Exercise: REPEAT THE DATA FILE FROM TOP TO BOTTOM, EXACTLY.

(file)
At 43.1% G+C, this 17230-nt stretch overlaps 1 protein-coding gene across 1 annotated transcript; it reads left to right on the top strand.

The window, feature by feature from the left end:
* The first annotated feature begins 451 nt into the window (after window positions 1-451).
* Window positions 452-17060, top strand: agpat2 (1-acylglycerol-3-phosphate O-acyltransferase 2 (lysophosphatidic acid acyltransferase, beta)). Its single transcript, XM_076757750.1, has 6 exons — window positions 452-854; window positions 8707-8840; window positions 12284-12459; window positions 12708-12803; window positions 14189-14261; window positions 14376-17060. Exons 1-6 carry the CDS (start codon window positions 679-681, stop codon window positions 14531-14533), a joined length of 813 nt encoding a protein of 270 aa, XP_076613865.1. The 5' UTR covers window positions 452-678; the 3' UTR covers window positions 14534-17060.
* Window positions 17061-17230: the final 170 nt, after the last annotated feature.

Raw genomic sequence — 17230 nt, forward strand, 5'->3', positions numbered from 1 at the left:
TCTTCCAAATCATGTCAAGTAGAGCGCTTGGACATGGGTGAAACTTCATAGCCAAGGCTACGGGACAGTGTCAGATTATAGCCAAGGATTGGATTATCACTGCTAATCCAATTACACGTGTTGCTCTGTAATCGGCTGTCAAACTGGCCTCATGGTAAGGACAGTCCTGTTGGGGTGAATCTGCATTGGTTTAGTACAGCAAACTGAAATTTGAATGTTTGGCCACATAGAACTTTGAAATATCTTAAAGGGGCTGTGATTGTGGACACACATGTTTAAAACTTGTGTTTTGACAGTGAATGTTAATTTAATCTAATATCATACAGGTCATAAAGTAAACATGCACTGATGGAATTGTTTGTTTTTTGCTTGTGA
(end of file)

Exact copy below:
At 43.1% G+C, this 17230-nt stretch overlaps 1 protein-coding gene across 1 annotated transcript; it reads left to right on the top strand.

The window, feature by feature from the left end:
* The first annotated feature begins 451 nt into the window (after window positions 1-451).
* Window positions 452-17060, top strand: agpat2 (1-acylglycerol-3-phosphate O-acyltransferase 2 (lysophosphatidic acid acyltransferase, beta)). Its single transcript, XM_076757750.1, has 6 exons — window positions 452-854; window positions 8707-8840; window positions 12284-12459; window positions 12708-12803; window positions 14189-14261; window positions 14376-17060. Exons 1-6 carry the CDS (start codon window positions 679-681, stop codon window positions 14531-14533), a joined length of 813 nt encoding a protein of 270 aa, XP_076613865.1. The 5' UTR covers window positions 452-678; the 3' UTR covers window positions 14534-17060.
* Window positions 17061-17230: the final 170 nt, after the last annotated feature.

Raw genomic sequence — 17230 nt, forward strand, 5'->3', positions numbered from 1 at the left:
TCTTCCAAATCATGTCAAGTAGAGCGCTTGGACATGGGTGAAACTTCATAGCCAAGGCTACGGGACAGTGTCAGATTATAGCCAAGGATTGGATTATCACTGCTAATCCAATTACACGTGTTGCTCTGTAATCGGCTGTCAAACTGGCCTCATGGTAAGGACAGTCCTGTTGGGGTGAATCTGCATTGGTTTAGTACAGCAAACTGAAATTTGAATGTTTGGCCACATAGAACTTTGAAATATCTTAAAGGGGCTGTGATTGTGGACACACATGTTTAAAACTTGTGTTTTGACAGTGAATGTTAATTTAATCTAATATCATACAGGTCATAAAGTAAACATGCACTGATGGAATTGTTTGTTTTTTGCTTGTGA